A bird of prey holds itself up in the wind- a crisp profile like a keyhole in space. I run up the brace to stand on the fencepost squinting into the wind in an attempt to identify the bird. My eyes are watering so that I can’t see the ground and have to guess the distance to jump down.
From here I can see that the pasture of the farm is greening slightly, that Alice has not yet calved, that the weekend guests have departed.
A rainbow strikes the far ridge and curves over towards Creag Dubh, spanning the farm.

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Animal stories, Farm Life, Highland cattle, Living with Nature, Uncategorized, Uvie Farm

No country for old beasts- (but I make exceptions)

Moira is climbing the slope to the water trough. It is installed in the top corner of the lower paddock where she and Alice lend respectability to Angus Halhorn’s pretensions to be a stock bull. This year sees him become the one male animal with exclusive responsibility for populating the farm.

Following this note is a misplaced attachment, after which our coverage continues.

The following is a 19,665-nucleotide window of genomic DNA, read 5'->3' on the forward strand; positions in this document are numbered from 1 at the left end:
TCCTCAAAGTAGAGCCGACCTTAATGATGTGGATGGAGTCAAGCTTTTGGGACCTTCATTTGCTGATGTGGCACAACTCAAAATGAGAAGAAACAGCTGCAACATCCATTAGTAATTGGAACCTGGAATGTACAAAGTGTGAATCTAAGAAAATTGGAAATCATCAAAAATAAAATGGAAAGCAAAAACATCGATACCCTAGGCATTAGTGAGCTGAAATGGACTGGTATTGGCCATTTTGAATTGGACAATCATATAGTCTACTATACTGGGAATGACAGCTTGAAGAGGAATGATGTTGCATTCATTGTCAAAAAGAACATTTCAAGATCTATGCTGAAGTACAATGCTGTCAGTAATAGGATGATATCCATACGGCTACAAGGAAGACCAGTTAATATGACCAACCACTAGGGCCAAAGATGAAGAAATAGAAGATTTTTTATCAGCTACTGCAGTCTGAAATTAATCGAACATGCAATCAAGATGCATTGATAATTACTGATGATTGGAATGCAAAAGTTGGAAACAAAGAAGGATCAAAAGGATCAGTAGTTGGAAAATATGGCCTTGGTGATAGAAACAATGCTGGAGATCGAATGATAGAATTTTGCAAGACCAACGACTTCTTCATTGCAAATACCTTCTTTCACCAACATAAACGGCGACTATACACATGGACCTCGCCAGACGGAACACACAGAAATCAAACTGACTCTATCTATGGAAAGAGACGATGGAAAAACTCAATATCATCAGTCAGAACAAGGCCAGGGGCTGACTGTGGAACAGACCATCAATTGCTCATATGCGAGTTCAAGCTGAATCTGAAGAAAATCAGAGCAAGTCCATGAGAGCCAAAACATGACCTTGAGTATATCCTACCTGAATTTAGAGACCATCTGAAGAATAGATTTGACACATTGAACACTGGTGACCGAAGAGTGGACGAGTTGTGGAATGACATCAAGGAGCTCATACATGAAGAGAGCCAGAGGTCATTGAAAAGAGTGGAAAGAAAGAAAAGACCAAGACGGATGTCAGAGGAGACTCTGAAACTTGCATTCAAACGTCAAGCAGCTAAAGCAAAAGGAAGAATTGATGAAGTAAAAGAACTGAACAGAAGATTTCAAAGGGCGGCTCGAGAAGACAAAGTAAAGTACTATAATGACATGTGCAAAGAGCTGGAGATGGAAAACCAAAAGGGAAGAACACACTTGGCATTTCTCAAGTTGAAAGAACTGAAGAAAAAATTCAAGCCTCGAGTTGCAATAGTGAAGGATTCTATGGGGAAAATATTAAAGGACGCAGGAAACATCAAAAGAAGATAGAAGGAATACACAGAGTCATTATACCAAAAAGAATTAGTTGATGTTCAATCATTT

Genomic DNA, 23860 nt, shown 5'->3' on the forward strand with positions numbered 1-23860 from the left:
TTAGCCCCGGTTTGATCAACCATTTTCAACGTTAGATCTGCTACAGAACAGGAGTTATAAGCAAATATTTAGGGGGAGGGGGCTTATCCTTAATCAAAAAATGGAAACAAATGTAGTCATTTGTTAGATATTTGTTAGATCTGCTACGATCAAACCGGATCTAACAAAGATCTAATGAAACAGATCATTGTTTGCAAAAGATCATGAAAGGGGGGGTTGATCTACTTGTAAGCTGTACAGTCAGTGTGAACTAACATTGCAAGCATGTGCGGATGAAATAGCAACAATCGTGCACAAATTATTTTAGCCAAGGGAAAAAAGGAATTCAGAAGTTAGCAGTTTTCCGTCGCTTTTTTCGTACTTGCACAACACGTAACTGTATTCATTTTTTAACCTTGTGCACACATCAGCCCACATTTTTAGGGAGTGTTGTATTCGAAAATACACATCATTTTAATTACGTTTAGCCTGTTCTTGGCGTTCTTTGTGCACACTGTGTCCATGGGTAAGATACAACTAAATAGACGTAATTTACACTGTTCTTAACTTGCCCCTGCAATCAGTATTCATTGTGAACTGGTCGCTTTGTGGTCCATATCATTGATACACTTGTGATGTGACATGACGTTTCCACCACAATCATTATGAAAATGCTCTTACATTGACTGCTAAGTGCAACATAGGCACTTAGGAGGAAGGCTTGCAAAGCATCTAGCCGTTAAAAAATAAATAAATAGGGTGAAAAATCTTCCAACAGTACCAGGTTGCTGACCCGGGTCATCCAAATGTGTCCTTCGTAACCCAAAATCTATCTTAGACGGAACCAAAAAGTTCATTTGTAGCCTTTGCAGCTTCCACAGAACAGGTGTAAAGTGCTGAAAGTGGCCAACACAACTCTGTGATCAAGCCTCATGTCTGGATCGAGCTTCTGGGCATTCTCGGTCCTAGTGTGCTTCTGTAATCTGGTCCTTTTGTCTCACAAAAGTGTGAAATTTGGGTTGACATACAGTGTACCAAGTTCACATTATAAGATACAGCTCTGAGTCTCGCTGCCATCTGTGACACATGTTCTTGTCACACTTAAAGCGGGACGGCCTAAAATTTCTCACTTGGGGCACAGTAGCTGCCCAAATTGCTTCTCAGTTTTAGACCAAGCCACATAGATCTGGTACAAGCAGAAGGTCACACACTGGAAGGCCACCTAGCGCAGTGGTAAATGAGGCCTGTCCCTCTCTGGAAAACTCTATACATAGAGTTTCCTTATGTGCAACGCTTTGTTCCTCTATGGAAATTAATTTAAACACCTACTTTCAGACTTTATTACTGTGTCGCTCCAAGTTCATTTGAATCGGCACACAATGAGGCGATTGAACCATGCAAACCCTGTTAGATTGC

*
Currently most of the girls gravitate around Billy in the calving paddock and won’t be introduced to his successor for another month at least. The gestation period for cattle is the same as for humans, so if I want calves born in the New Year I have to wait a while yet.
Moira did not drop her calf last night as I thought she might, so she lugs her swollen body up the slope painfully slowly, not just heavy but also lame.
I hate seeing my animals age.
Billy is no longer reliable to serve the cows as he has for the last decade: his rear legs won’t support his weight to lift him onto the back of a fruitily fragrant female. Cows some into full season just one day a month, so a successful mating demands a kind of intense opportunism. Nature makes no concessions to age.
He is still splendid: reason enough to have him adorning my fields.
Morag is a kind of living ghost. An angular animal who always loses condition in winter so that pink patches of skin show through her thinning white coat, she is now so lame that one leg swings free much of the time.

She is also inspirational, an archetype of stoicism, enduring in all conditions to drop some of the most beautiful calves I have ever had.

*

Speaking of which, Demi-Og’s wee boy is lying still in the corner of the pen when I go up this morning. He should be standing, jumping about after a lusty breakfast from his mothers wonderful long teats.